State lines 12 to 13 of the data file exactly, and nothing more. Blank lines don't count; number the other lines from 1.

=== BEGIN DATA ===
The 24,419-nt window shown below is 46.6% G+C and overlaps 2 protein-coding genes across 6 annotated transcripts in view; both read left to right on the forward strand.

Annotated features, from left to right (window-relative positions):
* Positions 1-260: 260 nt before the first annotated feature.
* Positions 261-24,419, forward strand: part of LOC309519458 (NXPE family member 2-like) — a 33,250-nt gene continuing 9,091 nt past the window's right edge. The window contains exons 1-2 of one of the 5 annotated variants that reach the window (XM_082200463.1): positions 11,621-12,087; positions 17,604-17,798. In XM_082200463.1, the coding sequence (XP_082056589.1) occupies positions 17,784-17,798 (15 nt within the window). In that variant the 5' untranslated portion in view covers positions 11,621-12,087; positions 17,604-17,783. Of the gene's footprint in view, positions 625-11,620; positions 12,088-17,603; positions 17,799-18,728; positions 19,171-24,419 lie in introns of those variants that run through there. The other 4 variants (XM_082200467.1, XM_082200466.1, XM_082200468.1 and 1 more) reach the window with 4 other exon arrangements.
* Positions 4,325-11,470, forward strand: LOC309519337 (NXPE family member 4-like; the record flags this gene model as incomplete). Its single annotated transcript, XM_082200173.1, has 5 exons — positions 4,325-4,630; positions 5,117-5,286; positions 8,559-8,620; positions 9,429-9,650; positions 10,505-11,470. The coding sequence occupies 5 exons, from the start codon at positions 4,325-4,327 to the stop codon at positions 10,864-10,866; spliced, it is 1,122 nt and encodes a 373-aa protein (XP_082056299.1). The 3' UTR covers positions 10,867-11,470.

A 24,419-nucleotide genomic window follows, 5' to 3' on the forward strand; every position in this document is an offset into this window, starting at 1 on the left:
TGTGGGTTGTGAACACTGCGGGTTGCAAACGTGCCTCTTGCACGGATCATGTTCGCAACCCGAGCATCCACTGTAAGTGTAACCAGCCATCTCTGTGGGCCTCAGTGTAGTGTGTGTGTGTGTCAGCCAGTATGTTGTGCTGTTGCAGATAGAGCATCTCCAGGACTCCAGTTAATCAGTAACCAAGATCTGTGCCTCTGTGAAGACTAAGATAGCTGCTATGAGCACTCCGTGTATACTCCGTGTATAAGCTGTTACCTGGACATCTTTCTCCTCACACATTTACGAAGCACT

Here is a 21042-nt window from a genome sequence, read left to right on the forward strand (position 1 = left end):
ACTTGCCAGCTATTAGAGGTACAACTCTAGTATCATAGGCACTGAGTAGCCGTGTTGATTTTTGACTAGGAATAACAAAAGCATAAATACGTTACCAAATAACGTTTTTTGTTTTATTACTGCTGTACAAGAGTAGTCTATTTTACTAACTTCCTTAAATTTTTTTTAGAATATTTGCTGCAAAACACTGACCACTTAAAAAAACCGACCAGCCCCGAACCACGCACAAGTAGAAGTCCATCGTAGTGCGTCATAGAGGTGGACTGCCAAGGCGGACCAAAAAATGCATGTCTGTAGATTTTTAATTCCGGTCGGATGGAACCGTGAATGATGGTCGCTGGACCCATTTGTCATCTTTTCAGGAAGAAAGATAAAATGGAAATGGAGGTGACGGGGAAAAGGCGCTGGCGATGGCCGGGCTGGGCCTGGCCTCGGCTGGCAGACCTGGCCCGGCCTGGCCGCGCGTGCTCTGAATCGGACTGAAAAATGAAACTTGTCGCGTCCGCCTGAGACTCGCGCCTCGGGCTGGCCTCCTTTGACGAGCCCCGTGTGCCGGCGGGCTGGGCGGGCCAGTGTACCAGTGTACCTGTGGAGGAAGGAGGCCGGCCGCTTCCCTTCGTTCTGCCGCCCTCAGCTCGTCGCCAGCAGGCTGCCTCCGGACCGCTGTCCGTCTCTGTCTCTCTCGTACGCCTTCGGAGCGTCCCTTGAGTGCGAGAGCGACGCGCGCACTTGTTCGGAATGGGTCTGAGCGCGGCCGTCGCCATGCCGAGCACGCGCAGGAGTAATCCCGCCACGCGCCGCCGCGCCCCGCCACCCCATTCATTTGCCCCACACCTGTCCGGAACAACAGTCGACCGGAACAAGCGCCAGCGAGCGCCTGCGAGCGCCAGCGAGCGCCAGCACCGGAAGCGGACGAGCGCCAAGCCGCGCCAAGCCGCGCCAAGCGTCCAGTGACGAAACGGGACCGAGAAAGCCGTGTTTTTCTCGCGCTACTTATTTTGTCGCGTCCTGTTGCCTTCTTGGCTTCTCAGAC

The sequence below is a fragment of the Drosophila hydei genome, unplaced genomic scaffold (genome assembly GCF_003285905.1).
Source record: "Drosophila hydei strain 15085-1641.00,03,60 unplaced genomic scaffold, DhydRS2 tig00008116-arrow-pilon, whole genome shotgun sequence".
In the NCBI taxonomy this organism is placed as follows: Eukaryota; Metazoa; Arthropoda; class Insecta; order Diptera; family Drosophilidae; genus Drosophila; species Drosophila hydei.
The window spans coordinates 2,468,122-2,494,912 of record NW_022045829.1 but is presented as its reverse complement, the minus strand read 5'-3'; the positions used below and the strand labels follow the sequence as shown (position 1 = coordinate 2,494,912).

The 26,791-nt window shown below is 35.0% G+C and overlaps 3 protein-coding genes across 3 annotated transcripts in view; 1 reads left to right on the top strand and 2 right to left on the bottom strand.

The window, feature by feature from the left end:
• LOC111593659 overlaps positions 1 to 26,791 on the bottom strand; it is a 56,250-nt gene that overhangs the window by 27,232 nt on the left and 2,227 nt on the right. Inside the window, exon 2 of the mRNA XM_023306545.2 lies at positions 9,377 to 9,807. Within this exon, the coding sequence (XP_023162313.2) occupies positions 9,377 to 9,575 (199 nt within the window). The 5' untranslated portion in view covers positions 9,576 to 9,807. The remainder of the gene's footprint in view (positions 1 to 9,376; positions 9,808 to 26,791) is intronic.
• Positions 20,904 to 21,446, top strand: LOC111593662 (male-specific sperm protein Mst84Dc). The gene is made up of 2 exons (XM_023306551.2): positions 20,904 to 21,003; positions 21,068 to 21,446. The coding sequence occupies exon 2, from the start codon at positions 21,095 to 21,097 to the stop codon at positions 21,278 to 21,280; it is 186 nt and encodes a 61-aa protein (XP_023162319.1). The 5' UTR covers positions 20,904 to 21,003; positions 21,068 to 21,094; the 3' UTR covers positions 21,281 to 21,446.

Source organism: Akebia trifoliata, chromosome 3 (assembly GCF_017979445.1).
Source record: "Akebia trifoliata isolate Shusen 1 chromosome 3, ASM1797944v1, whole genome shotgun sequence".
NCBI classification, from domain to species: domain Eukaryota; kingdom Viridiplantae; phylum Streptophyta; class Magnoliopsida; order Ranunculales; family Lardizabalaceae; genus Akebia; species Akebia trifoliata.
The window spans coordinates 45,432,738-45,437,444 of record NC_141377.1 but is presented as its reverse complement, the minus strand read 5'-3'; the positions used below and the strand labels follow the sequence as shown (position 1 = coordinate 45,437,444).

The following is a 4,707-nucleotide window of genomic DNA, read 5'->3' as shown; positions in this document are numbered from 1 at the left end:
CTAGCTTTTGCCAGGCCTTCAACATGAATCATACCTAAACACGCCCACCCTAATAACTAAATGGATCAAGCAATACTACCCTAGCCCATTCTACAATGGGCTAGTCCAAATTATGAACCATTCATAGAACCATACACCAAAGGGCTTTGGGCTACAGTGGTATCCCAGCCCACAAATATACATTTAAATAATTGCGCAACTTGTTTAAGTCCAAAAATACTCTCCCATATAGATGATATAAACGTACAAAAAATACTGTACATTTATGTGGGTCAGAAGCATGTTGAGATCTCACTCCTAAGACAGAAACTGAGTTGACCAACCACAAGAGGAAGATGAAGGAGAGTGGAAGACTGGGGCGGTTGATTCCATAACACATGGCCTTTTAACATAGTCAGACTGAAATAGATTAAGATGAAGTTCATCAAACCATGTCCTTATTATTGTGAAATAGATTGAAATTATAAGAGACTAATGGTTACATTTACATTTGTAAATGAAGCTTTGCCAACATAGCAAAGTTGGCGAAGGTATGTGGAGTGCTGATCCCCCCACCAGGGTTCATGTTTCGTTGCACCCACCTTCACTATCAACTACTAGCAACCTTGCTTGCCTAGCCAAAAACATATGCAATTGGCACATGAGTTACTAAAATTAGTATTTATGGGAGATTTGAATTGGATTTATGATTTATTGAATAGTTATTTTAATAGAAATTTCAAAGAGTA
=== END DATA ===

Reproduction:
In the NCBI taxonomy this organism is placed as follows: Eukaryota; Metazoa; Arthropoda; class Insecta; order Diptera; family Drosophilidae; genus Drosophila; species Drosophila hydei.
The window spans coordinates 2,468,122-2,494,912 of record NW_022045829.1 but is presented as its reverse complement, the minus strand read 5'-3'; the positions used below and the strand labels follow the sequence as shown (position 1 = coordinate 2,494,912).